I spent Election Night with hundreds of students gathered at Spelman College, along with faculty, staff, administrators, alumnae, and city leaders to await the results of our historic presidential election. It was a remarkable evening in which we collectively reflected on the achievements of the past, the success of the present, and the hopes for the future.
Civil rights icon Rev. Joseph Lowery powerfully described the 2008 election process as a “transformational moment in which the United States is being reborn,” a moment in which the politics of fear and division was giving way to the politics of hope and inclusion. When the announcement of Sen. Barack Obama’s victory came, the cheers and tears in the swell of the largely African-American crowd at Spelman were mirrored in the faces captured by news broadcasters at the multi-racial, multi-ethnic, and multi-generational gatherings in Grant Park in Chicago, Times Square in New York, and at the gates of the White House in Washington. Surely it was a night to remember. Regardless of political affiliation, we can all take pride in the high level of student engagement in this year’s election and relish the social significance to this and every generation of the success of President-elect Obama, the first African-American man to overcome this most symbolic of racial barriers, just 40 years after Rev. Martin Luther King Jr. articulated his dream that one day his children – Barack Obama’s generation – would be judged by the content of their character, not the color of their skin.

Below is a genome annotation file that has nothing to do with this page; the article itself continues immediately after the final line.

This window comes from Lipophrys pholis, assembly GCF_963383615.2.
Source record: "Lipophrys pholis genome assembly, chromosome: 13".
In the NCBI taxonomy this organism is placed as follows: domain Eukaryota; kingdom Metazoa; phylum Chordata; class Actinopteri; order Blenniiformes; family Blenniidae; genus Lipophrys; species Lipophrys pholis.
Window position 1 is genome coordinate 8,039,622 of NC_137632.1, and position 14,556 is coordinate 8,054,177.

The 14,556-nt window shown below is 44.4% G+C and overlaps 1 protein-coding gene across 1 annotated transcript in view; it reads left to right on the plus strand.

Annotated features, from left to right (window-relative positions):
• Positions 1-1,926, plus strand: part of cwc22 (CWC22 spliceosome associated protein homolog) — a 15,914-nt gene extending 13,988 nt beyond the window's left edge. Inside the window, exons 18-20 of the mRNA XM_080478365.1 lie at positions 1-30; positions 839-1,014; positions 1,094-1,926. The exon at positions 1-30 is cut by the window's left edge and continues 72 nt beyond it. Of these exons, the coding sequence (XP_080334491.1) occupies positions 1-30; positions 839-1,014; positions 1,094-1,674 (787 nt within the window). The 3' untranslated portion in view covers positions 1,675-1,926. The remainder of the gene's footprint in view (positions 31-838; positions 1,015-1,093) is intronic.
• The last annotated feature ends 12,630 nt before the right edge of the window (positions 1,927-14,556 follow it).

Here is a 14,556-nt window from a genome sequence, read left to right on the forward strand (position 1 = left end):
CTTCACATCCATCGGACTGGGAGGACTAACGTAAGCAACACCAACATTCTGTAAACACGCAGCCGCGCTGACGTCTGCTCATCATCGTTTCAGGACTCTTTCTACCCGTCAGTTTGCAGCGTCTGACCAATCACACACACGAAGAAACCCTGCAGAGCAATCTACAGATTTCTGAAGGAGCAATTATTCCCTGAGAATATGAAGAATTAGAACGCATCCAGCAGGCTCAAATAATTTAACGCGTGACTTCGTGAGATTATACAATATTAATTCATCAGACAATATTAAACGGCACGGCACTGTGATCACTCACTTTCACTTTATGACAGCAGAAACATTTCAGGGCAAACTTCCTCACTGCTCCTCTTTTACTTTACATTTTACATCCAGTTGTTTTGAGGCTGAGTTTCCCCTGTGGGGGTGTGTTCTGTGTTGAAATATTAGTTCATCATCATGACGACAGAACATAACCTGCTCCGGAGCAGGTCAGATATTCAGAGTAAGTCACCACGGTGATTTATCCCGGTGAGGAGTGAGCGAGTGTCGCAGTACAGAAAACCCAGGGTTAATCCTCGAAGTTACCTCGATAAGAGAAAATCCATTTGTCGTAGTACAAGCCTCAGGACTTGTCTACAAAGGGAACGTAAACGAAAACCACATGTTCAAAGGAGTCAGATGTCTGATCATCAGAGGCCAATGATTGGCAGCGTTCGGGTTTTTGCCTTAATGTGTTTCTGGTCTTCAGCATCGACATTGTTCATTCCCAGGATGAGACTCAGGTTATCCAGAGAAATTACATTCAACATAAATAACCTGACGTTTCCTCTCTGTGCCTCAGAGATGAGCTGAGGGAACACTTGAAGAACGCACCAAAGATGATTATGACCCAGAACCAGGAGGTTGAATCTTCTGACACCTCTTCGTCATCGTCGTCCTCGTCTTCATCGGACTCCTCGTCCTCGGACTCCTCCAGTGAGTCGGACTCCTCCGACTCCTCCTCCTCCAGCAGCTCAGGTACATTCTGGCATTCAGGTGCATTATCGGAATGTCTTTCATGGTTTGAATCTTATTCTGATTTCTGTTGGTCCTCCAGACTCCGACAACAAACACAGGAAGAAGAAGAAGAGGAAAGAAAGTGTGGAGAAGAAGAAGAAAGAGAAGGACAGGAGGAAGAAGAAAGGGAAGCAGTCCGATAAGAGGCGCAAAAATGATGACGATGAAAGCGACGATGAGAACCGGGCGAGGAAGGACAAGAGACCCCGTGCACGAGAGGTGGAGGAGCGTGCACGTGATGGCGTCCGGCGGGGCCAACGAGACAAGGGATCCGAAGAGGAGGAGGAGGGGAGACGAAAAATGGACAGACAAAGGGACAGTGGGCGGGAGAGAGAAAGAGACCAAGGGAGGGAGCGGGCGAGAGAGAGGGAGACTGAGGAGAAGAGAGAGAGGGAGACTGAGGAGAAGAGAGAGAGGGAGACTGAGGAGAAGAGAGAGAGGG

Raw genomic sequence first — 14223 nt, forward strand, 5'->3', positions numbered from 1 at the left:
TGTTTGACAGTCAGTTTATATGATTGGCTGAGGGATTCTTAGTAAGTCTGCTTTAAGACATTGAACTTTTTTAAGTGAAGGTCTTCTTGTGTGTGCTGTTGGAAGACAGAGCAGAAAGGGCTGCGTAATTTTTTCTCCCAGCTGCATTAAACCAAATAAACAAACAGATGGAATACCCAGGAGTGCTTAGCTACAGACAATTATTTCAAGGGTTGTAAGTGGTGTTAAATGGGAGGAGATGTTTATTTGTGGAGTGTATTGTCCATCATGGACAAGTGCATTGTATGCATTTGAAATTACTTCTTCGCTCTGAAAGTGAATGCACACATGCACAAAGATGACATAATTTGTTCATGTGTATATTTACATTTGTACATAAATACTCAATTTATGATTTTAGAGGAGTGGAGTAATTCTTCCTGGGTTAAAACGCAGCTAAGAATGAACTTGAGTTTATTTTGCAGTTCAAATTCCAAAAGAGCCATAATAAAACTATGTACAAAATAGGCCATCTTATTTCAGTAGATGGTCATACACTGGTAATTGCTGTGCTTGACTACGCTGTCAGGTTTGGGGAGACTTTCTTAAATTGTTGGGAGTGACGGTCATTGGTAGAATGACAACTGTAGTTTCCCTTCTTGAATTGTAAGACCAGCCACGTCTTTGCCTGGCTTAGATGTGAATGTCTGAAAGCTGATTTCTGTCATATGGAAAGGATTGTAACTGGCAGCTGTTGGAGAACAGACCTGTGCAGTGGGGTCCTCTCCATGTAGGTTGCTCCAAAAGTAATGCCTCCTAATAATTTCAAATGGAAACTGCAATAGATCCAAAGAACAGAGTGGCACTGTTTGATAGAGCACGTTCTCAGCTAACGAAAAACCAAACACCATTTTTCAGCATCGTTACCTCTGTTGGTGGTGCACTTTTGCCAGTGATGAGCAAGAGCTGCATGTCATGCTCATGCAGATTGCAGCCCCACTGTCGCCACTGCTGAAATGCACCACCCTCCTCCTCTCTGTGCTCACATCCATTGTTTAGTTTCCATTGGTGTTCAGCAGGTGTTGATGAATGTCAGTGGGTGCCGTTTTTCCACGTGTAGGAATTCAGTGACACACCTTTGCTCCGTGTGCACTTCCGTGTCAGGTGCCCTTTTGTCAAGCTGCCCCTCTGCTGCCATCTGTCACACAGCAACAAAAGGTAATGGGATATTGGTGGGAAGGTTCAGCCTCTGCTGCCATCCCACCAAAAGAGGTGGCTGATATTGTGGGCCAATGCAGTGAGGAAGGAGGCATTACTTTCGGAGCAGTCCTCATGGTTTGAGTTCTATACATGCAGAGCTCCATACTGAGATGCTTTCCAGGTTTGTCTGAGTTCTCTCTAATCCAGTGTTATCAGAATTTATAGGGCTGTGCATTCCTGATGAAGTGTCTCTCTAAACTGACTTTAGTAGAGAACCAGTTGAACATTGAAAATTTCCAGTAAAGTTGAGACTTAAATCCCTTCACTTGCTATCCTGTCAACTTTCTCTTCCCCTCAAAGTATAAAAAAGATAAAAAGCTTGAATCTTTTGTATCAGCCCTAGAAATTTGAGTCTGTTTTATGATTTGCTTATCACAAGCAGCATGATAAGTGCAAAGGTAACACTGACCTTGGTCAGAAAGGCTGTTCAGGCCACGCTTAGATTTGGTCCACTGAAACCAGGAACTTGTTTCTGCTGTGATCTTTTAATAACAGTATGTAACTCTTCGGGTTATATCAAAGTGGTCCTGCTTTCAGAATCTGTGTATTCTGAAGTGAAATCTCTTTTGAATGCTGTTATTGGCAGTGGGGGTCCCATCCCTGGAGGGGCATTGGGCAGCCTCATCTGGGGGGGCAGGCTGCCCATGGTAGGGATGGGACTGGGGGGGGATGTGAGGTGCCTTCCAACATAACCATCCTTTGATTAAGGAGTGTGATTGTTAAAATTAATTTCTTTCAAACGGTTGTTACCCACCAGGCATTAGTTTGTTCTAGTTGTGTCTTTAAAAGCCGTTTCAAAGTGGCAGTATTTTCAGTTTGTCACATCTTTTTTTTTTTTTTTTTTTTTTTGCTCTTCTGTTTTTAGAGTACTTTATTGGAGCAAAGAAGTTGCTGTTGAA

According to a recent Gallup poll reported in the weekend edition of USA Today,  most Americans (67 percent) do indeed express pride in this collective accomplishment. Even those who did not vote for Obama indicated their excitement about the advance in race relations that his victory represents, recognizing that he was able to garner support from every region in the country. But from the beginning of his campaign, it was the Millennial generation (perhaps forever now to be known as Generation O) that provided a surge ofsupport, voting 2-1 in his favor in the election, and turning out in high numbers for him early in the primaries, before he achieved front-runner status.
Despite the widespread pro-Obama activism among very diverse groups of college students, several ugly campus incidents just before and after the election stand in stark contrast to the rising spirit of racial unification. The hanging of an effigy of Barack Obama at the University of Kentucky,  the appearance of a noose on a tree at Baylor University,  the dumping of a dead bear plastered with Obama posters at Western Carolina University  and the post-election Facebook posting by a University of Texas at Austin  student of a call for “all the hunters to gather up, we have a #$%&er in the white house” are just four which all hearken back to a time of overt racial violence and hatred. How can such incidents be understood at this transformative moment?
Are they simply, as some have suggested, random adolescent pranks without racial or political motivation? Certainly immature thoughtlessness shaped by a lifetime of exposure to stereotypical images and cultural messages that reinforce notions of white supremacy and black inferiority is part of the explanation. But history suggests that there is more to it than that. In every period of great social change, there has been a backlash – often violent – in response.